If, as anticipated, the Obama Administration and Congress approve a massive FY2010 supplemental aid package for Haiti, the overall balance of aid to the region will shift substantially towards economic assistance. This does not affect, of course, the still predominant weight of security assistance in U.S. aid towards many countries in the hemisphere.
More Water in a Sieve: Counterdrug Policy
For three decades, the United States has been fighting the “war on drugs” in Latin America, with the majority of its military and police aid focused on the region’s major drug-producing and drug-trafficking countries. Supply-side counternarcotics programs such as Plan Colombia, the Andean Counterdrug Program, the Mérida Initiative, and now, the Caribbean Basin Security Initiative aim to stop drugs before they reach the United States. This strategy has consistently proven ineffective in curbing the cultivation of coca, the production of cocaine, or the availability of drugs in the U.S. market.
Since 2000, the United States has invested approximately $11 billion in counter-drug assistance to Latin America and the Caribbean, yet the statistics used to measure success have not changed significantly: the number of hectares of coca being cultivated in the Andean region has remained steady, the price of cocaine on U.S. streets is near all-time lows, and the farm-gate price of coca base or coca paste has not budged (see graphs).27 Instead, the cultivation of coca has become more dispersed and narco-related violence is increasing throughout the hemisphere.
Coca cultivation in the andean region. The United Nations Office on Drugs and Crime (UNODC) reported a significant 18 percent drop in the number of hectares under the cultivation of coca in Colombia from 2007 to 2008. The total number for the Andean region, however, decreased only 7 percent, from 181,600 hectares under cultivation in 2007 to 167,600 hectares in 2008. (Data from 2009 will not be available until mid-2010.)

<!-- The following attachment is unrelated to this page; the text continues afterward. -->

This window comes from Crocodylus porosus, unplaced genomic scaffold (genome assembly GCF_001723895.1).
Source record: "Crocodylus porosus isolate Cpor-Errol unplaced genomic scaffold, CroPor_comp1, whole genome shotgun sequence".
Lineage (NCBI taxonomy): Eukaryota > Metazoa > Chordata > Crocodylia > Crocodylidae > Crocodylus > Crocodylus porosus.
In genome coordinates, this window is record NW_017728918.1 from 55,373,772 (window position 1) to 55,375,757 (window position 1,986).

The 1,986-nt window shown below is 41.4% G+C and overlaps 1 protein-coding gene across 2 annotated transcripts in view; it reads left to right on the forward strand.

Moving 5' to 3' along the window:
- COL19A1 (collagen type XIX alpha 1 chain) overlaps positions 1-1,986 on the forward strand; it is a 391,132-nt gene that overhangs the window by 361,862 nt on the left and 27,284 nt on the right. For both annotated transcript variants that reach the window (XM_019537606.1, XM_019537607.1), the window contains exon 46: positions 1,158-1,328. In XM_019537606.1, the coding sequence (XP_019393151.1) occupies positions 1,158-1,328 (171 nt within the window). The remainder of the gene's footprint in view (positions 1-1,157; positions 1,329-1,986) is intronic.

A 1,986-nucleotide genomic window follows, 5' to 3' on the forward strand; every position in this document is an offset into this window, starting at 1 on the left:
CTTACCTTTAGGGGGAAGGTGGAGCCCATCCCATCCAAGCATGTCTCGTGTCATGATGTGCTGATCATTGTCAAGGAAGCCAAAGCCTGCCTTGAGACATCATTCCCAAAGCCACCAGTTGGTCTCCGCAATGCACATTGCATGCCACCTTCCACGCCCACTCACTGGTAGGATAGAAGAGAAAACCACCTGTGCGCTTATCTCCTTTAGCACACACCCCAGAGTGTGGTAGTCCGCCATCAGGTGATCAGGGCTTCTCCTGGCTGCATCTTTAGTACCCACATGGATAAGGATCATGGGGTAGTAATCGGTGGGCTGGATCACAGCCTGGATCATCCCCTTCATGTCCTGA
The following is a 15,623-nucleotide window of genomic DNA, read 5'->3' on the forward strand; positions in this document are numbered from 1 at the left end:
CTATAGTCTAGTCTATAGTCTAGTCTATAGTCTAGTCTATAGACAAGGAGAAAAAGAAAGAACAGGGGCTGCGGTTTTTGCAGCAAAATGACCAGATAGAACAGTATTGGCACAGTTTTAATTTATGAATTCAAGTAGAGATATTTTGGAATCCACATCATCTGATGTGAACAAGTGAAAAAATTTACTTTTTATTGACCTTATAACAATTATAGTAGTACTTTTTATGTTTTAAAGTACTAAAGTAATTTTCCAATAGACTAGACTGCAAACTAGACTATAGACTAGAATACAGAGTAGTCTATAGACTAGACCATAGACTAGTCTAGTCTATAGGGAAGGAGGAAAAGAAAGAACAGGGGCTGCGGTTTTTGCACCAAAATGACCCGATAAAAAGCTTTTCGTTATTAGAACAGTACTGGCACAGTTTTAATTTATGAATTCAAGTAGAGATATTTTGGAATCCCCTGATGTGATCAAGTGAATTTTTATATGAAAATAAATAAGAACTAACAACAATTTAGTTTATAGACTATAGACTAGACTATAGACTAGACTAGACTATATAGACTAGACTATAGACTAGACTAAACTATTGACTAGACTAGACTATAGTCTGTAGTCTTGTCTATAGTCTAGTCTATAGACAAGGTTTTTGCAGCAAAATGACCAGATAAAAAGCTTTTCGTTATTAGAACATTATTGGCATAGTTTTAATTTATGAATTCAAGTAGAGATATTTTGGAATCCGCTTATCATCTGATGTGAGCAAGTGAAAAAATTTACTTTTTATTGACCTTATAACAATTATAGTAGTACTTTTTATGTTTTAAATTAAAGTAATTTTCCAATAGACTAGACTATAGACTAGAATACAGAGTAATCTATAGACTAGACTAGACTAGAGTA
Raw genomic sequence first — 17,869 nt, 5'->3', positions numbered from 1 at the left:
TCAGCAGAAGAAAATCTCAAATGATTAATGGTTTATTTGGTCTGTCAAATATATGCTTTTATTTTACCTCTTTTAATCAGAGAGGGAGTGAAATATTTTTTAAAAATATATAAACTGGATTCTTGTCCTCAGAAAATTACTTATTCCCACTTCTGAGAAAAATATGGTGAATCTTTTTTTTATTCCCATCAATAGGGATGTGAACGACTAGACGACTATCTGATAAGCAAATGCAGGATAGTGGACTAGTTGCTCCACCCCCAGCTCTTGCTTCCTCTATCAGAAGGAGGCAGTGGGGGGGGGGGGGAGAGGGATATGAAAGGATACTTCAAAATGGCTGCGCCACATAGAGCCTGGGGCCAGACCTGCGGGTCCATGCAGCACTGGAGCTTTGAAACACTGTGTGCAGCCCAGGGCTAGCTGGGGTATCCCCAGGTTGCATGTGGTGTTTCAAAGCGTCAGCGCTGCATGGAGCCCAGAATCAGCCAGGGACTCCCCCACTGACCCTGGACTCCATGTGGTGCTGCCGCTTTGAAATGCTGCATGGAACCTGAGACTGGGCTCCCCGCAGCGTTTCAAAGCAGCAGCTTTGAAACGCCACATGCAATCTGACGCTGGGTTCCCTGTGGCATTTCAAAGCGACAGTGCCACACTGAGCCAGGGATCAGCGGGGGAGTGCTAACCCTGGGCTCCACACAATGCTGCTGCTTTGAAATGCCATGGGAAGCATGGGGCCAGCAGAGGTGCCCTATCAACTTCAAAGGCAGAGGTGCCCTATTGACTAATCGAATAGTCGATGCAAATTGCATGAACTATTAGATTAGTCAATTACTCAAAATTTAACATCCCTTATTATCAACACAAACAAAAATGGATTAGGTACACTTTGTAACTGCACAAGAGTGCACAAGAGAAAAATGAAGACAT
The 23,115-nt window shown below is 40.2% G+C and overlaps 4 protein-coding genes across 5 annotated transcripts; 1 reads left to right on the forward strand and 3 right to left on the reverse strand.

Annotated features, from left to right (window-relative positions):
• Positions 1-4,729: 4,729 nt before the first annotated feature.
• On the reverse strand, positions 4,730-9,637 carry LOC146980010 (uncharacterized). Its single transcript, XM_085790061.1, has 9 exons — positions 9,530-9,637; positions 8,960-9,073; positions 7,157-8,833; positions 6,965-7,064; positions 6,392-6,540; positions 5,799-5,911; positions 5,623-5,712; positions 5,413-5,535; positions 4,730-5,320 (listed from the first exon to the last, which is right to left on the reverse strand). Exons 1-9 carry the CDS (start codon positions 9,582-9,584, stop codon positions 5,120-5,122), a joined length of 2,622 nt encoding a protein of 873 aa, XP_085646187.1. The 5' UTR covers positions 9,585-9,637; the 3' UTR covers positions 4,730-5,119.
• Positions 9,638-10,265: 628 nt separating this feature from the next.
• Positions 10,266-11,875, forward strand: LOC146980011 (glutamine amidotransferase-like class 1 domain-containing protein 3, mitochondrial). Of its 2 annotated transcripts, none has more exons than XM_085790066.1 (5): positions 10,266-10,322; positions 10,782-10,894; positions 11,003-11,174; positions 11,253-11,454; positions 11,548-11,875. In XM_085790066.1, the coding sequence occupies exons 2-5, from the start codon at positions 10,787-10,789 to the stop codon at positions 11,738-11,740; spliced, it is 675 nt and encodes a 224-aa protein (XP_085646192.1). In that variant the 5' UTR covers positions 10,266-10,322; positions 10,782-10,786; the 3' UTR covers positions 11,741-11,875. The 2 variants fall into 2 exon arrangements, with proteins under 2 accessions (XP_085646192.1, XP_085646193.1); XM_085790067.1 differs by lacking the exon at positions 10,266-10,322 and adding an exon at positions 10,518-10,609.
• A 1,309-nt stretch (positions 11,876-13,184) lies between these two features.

The United Nations attributed Colombia’s decline in coca cultivation to the manual eradication of 96,115 hectares of coca bush, an increase of 44 percent compared to the area manually eradicated in 2007. This increase occurred amid a significant drop in aerial herbicide fumigation, from 153,133 hectares of coca bush in 2007 to 133,496 hectares in 2008.28 U.S. Ambassador William Brownfield made an unusual admission to the Colombian press in March 2010, remarking on the shift in U.S. funding away from aerial spraying and towards alternative development, saying that “To our critics, I should say: ‘You were right,’ and that’s why we are changing our strategy.”29
While the 2008 drop in coca cultivation in Colombia is encouraging, it is not as remarkable as it sounds. It represents a return to the same levels of coca cultivation that the UN agency detected in 2003-2006, the years after Plan Colombia brought an increase in eradication, especially in the department of Putumayo, and the FARC guerrillas lost the free rein they enjoyed over five municipalities in western Meta and northern Caquetá departments during a failed 1998-2002 peace process. Progress is unlikely to continue in 2009, when eradication—both aerial and manual—declined significantly as the economic crisis and the collapse of large pyramid schemes hit hard in coca-growing zones.U.S. estimates of the land area under coca cultivation each year provided larger estimates but a similar trend of decreases in Colombian cultivation, and increases in Bolivia and Peru, in 2008. It is notable that the U.S. government, which has been estimating coca-growing in the Andean region since the late 1980s, has consistently found a regional total of about 200,000 hectares for this whole period. From 1987-2008, the average annual estimate was 200,040 hectares, ranging from a low of 176,000 hectares (in 1987) to a high of 232,500 hectares (in 2007). The latest estimate (192,000 hectares in 2008) was only 4 percent lower than the 22-year average and 5 percent lower than the average of the past five years (2004-2008). Moreover, the 2008 estimate of 192,000 hectares was almost identical to the estimate for the year 2000 (190,000 hectares), the year Plan Colombia began.
Another discouraging trend is that as Colombia more aggressively eradicates coca plants, cultivation becomes more dispersed within Colombia and is pushed to other coca-producing nations. This phenomenon is often described as the “balloon effect,” a theory that argues that as long as demand is strong, coca cultivation will merely be pushed into new areas as it is squeezed out of existing coca cultivating areas. Eradication progress in one department in Colombia is often canceled out by increased coca-growing in other departments. The UNODC’s report confirms this: 75 percent of the coca plots the agency detected in 2008 were not planted with coca in 2007. And 59 percent of them had no coca in any of the UNODC’s earlier surveys.